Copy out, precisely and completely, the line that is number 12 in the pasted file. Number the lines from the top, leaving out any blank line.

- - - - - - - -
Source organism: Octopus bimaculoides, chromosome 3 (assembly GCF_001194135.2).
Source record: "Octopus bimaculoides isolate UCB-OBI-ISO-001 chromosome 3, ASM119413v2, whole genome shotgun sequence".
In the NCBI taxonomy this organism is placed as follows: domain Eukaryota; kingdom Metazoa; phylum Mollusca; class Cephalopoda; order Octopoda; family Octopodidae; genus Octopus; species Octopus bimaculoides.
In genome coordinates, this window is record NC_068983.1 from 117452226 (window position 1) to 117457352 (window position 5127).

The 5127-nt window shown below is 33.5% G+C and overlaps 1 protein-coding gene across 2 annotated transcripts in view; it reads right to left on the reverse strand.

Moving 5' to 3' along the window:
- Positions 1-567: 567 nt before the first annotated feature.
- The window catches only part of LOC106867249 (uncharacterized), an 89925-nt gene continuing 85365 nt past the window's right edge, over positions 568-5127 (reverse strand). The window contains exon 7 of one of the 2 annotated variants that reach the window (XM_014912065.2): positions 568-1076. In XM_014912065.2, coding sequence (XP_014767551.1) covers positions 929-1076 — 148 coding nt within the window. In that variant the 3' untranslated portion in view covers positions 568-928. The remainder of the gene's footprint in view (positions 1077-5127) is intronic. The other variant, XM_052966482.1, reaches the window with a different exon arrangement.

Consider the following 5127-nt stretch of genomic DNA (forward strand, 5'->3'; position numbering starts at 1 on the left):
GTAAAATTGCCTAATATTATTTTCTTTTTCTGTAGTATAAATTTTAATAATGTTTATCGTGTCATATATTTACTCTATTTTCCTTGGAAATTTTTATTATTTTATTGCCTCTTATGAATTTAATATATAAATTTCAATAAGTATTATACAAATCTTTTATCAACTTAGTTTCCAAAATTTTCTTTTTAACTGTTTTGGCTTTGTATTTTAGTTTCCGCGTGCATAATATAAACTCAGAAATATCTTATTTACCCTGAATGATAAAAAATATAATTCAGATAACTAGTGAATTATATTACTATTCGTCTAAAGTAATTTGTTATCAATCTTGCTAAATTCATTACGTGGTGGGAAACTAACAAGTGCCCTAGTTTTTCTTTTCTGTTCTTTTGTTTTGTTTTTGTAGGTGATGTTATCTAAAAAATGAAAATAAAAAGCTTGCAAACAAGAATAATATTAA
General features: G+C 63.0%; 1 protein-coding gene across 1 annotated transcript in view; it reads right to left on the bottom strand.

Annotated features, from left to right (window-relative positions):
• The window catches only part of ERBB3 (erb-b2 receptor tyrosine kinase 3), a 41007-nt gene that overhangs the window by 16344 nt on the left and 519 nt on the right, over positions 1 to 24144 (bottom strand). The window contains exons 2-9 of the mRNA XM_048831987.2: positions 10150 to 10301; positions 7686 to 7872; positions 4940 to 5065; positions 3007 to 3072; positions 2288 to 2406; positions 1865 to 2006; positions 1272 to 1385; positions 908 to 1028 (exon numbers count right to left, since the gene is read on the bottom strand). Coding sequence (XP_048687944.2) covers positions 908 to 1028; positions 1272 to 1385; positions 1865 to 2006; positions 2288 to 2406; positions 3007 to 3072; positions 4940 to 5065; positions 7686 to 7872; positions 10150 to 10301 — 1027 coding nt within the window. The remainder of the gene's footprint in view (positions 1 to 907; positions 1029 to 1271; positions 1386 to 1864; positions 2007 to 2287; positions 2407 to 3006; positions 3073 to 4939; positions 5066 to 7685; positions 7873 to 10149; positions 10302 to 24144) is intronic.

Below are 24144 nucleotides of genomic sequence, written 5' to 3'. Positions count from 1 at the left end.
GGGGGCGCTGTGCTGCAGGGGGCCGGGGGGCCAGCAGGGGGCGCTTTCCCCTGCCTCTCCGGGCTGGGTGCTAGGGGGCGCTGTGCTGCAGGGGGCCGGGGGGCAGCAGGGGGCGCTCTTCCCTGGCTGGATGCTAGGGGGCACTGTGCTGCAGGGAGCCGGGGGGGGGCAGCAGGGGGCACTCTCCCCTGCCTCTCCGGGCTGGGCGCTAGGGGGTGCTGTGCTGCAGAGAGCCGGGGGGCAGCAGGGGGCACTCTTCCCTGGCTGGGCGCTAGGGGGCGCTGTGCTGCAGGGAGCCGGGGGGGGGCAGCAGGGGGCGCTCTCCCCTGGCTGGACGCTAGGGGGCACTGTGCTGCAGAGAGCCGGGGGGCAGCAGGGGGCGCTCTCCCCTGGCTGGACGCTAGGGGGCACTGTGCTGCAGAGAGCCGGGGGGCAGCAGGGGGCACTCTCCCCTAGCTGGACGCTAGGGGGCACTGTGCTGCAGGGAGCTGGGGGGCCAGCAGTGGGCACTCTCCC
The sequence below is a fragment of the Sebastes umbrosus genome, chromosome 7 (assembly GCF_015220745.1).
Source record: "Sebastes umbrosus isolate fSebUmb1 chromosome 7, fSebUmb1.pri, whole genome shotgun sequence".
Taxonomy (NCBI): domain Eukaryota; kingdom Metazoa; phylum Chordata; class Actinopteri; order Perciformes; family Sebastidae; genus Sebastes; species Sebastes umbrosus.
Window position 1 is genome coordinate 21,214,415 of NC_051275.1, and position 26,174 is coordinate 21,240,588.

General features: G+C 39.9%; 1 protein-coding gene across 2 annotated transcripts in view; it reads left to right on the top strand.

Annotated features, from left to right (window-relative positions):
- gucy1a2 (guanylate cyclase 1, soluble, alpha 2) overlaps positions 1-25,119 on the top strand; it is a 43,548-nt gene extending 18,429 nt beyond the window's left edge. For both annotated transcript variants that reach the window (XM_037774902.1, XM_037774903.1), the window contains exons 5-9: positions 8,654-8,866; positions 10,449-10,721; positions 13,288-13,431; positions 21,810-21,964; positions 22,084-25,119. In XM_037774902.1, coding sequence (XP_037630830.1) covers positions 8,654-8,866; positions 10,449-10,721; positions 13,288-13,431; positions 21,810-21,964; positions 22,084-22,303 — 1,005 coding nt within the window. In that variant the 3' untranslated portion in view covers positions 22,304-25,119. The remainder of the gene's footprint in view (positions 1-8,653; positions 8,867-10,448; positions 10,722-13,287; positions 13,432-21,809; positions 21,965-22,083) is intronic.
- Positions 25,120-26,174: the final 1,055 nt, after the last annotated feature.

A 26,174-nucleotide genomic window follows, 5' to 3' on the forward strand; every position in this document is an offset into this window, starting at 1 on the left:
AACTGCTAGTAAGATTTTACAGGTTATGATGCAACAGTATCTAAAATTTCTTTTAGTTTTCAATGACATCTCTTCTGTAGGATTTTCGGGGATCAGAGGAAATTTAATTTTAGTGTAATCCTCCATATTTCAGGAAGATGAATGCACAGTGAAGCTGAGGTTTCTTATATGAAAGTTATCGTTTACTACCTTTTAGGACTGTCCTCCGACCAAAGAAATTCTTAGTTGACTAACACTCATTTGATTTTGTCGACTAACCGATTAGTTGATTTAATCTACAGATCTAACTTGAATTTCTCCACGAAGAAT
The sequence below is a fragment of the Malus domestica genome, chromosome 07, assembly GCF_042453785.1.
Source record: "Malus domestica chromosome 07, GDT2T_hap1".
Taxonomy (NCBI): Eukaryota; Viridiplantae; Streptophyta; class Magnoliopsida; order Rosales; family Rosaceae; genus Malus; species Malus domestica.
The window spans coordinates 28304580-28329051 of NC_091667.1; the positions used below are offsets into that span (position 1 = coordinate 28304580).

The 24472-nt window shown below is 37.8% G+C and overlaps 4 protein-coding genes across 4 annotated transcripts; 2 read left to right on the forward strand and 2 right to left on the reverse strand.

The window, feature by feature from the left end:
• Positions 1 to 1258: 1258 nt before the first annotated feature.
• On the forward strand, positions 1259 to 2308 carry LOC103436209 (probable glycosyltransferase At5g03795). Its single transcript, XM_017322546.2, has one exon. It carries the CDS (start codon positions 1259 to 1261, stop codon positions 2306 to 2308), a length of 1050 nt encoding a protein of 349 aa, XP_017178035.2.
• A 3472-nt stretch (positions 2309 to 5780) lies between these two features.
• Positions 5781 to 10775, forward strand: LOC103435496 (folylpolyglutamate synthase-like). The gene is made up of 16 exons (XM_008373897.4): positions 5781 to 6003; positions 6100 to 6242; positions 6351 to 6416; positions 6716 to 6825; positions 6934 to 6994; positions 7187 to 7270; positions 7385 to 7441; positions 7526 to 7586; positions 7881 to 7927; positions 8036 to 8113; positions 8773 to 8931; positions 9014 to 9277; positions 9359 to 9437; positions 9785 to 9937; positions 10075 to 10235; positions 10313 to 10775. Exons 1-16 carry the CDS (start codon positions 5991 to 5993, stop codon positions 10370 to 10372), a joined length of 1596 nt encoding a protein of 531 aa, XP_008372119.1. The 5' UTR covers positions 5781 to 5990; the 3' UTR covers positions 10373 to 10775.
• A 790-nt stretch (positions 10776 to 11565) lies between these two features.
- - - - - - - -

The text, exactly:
Annotated features, from left to right (window-relative positions):